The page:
The Black-Soil Teams [poem by E. J. Brady]

[Editor: This poem by E. J. Brady was published in The Earthen Floor (1902). It also appeared in Bells and Hobbles (1911).]


The Black-Soil Teams.

For God hath made the Black-soil; and spread it near and far.
From down the sweeping Namoi bends, away to Talbragar:
Its richness no man questions, its wealth no man denies,
But Sheol ’tis in rain time; and Tophet when it dries.

The drought hath cracked and torn it; the rain hath lent it seams.
God help the Black-soil teamster! God help the Black-soil teams!
God grace the toiling teamster! God give him strength and hope!
Spare swingle-bars and traces, spare curses, chains and rope!

A-ploughing down the gilgas — the mud as close as glue —
A-plunging past the myall, the squatter’s wool goes through!
A-plunging through the gilgas, a-ploughing up the track,
With four and twenty horses, the squatter’s stores come back.

New saddles for the stockmen, new dresses for the girls —
And round the straining leader the wicked whipthong curls.
Their flanks are all a-lather, the black mud axle-high,
But trust the Black-soil teamster; he’ll take her through or die.

Who sees the trace-chains snapping, who sees the harness fly,
May kneel and pray for weather; may kneel and ask it dry.
But when the starved team staggers across a sun-scorched plain,
He’ll change his plea, mayhappen, and kneel and pray for rain.

But rain, or drought, whatever, all flood or dry reverse,
The teamster’s duty’s patent — Pull out, pull through and curse.
Ay, pull her down the rivers: drag through the clinging loam,
Then turn-about, my brother, curse hard, and crawl her home!

God grant him grace hereafter; of grace, aye hath he dearth, —
Though fearing no hereafter — whose Hell is all on Earth.
Sun-tanned, mud-caked and hairy; morose and most profane,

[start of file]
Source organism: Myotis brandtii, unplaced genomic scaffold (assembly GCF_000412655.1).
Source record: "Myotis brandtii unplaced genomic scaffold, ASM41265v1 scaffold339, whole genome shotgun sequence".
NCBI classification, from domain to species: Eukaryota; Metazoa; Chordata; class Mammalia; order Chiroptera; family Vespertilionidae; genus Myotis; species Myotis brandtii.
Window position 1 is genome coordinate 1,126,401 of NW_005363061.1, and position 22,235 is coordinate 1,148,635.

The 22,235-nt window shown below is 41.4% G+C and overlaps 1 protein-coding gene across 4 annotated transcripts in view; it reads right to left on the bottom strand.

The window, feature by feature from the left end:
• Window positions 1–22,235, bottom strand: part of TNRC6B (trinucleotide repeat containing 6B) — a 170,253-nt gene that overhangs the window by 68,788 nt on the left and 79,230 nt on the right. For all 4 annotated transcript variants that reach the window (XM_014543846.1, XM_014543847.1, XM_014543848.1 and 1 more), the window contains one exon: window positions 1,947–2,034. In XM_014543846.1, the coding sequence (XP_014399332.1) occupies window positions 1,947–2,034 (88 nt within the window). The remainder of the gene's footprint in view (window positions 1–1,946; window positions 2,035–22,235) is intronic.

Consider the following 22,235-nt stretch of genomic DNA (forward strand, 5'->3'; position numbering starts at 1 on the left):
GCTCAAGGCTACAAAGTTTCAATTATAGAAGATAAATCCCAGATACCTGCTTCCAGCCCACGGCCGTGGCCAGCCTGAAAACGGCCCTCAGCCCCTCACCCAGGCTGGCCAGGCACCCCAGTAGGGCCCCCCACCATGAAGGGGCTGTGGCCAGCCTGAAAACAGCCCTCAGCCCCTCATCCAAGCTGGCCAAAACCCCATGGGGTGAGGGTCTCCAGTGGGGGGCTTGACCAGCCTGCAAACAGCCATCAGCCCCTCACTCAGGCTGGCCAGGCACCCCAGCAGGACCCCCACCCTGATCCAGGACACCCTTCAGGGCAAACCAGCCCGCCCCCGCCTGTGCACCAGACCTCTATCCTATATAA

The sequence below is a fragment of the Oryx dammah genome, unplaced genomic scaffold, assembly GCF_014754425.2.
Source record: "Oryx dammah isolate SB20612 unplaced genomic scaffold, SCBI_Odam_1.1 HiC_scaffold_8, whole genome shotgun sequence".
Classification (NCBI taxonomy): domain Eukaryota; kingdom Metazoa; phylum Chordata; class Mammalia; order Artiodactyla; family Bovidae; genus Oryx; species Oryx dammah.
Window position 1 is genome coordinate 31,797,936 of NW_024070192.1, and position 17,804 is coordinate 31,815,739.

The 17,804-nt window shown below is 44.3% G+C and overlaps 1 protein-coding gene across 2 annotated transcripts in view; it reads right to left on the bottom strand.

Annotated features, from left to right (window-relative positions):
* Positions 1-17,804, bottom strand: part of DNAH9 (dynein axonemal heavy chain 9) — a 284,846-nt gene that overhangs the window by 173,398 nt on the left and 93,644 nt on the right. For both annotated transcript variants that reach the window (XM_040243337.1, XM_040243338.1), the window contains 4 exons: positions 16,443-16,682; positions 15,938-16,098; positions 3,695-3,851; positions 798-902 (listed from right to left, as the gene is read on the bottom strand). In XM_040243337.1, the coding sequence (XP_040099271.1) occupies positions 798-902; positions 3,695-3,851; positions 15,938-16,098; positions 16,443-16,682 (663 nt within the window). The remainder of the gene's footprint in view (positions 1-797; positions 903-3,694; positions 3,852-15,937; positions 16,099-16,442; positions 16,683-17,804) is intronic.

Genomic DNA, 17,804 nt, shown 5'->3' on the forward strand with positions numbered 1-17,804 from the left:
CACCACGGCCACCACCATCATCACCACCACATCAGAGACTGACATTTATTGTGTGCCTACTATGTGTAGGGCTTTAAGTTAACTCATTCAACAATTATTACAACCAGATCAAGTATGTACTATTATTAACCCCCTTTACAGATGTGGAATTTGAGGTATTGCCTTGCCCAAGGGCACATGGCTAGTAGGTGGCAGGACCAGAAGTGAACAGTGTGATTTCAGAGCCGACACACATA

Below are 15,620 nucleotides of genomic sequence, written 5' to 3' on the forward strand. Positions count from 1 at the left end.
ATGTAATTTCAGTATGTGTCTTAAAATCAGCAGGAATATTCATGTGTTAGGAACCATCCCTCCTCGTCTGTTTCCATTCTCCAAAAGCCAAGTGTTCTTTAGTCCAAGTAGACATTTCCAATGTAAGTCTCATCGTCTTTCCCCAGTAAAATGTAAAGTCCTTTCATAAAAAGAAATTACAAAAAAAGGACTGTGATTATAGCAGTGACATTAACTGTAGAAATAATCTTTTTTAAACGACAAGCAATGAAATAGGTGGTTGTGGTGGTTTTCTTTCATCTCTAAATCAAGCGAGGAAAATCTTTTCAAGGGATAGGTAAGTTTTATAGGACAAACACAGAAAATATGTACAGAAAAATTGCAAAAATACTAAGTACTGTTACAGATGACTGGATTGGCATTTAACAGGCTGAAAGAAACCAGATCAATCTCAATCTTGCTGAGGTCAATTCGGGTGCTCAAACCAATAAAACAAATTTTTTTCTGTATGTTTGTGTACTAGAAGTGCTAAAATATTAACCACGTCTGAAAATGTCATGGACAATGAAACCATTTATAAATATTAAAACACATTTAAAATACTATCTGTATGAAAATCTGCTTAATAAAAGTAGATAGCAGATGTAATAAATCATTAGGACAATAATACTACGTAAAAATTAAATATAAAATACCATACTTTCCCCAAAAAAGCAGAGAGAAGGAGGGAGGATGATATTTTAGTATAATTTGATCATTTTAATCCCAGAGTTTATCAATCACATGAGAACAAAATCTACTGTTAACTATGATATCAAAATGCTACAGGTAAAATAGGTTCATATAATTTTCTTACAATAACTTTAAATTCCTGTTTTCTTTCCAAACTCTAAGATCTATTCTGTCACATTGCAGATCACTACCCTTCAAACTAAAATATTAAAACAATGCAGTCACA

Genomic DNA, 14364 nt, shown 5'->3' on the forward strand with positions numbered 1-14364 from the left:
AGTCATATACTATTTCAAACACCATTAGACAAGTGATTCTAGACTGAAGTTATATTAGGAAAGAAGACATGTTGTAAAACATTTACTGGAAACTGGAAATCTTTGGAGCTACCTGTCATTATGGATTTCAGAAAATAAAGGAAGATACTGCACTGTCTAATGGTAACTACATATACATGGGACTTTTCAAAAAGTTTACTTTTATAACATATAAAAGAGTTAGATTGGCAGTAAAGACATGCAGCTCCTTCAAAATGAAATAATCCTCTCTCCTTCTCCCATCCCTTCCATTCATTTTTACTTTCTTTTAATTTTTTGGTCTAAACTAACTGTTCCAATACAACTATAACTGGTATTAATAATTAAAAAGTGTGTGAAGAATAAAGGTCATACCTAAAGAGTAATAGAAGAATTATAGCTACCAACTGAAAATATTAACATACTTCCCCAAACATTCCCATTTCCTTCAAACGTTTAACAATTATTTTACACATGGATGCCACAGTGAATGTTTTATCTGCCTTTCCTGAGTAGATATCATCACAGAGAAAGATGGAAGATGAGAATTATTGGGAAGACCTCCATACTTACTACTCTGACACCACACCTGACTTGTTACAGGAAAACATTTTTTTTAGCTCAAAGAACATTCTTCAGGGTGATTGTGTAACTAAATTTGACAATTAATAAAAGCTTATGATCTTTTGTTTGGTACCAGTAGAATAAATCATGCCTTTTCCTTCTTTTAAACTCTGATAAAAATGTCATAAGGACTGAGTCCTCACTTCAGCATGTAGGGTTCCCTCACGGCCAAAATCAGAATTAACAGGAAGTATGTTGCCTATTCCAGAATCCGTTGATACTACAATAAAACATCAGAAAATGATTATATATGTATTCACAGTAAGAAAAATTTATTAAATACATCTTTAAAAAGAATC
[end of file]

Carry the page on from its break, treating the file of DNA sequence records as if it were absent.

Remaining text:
God grace the Lean Lost Legion who plod the Black-soil Plain!

E. J. Brady, The Earthen Floor, Grafton (NSW): Grip Newspaper Co., 1902

Also published in:
E. J. Brady, Bells and Hobbles, Melbourne: George Robertson & Co., 1911, pp. 34-35
The Horsham Times (Horsham, Vic.), 5 March 1929, p. 4

Editor’s notes:
ay = (commonly spelt “aye”) yes (may also be used to express agreement, assent, or the acceptance of an order)

aye = yes (may also be used to express agreement, assent, or the acceptance of an order)

dearth = lack, scarcity

hath = (archaic) has

loam = soil comprised of a mixture of clay, sand, silt, and organic matter

mayhappen = (archaic) a variant of “mayhap”, i.e. it may happen; perhaps; possibly

myall = an acacia tree (wattle tree), especially the Acacia pendula (weeping myall) which has gray or silver foliage, drooping branches, and which can grow up to 10 metres in height (with a hard heavy fine-grained wood that is especially used for carving and fine woodworking); in another context “myall” can refer to an uncivilized or wild person (from the Aboriginal word “miyal” for stranger)

Sheol = a term commonly used as a substitute for saying “hell” (as “hell” was regarded as bad language, when used outside of its proper context); sheol was a term, used in the Old Testament of the Bible, which is translated as “grave”, “pit”, or “abode of the dead”

’tis = (archaic) a contraction of “it is”

[Editor: Inserted a comma after “mayhappen”, in line with the poem’s publication in The Horsham Times (5 March 1929, p. 4), and because the insertion of a comma makes grammatical sense; however, it should be noted that no such comma appears in the poem in either The Earthen Floor (1902) or Bells and Hobbles (1911).]

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